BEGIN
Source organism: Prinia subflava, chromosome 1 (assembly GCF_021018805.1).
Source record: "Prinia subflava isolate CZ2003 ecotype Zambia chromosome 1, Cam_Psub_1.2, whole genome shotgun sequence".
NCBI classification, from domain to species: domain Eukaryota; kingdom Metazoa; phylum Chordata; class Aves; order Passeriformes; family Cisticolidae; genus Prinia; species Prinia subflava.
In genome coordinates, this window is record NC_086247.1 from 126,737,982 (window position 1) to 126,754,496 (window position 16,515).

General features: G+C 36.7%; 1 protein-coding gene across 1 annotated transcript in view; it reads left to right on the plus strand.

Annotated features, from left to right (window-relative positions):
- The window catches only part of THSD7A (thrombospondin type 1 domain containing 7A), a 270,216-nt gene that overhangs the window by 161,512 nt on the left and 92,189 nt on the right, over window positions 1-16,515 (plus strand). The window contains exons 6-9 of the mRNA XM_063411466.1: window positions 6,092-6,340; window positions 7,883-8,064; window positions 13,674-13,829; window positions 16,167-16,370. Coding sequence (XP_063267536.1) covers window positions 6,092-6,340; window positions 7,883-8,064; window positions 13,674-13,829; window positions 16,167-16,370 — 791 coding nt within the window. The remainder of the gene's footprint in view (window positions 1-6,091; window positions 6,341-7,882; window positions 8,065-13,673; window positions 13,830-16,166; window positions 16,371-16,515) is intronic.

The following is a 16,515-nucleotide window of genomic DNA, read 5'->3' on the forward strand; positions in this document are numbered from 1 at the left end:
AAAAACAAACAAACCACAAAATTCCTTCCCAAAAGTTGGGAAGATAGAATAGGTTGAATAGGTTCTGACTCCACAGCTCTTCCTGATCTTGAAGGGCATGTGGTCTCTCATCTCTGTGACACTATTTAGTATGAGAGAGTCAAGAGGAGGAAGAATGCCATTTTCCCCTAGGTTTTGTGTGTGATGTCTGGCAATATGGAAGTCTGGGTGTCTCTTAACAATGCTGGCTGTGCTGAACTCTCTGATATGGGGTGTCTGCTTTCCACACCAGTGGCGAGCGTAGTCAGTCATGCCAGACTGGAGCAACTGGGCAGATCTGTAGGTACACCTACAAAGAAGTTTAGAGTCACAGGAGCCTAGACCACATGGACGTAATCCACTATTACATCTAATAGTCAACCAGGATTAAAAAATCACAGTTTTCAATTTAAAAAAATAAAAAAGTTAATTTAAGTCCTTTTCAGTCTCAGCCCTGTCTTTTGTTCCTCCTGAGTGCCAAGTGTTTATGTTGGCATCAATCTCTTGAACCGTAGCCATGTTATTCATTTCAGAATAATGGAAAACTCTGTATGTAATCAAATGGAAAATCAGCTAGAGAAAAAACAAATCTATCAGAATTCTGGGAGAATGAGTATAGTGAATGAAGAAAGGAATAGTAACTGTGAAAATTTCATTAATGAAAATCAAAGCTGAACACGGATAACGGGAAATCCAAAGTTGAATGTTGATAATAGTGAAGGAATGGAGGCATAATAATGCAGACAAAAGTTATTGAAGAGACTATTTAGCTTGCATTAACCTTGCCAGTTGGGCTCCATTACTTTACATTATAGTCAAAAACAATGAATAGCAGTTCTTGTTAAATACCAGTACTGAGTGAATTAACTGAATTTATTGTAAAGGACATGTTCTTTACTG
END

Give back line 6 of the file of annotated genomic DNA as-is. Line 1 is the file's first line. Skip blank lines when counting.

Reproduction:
Annotated features, from left to right (window-relative positions):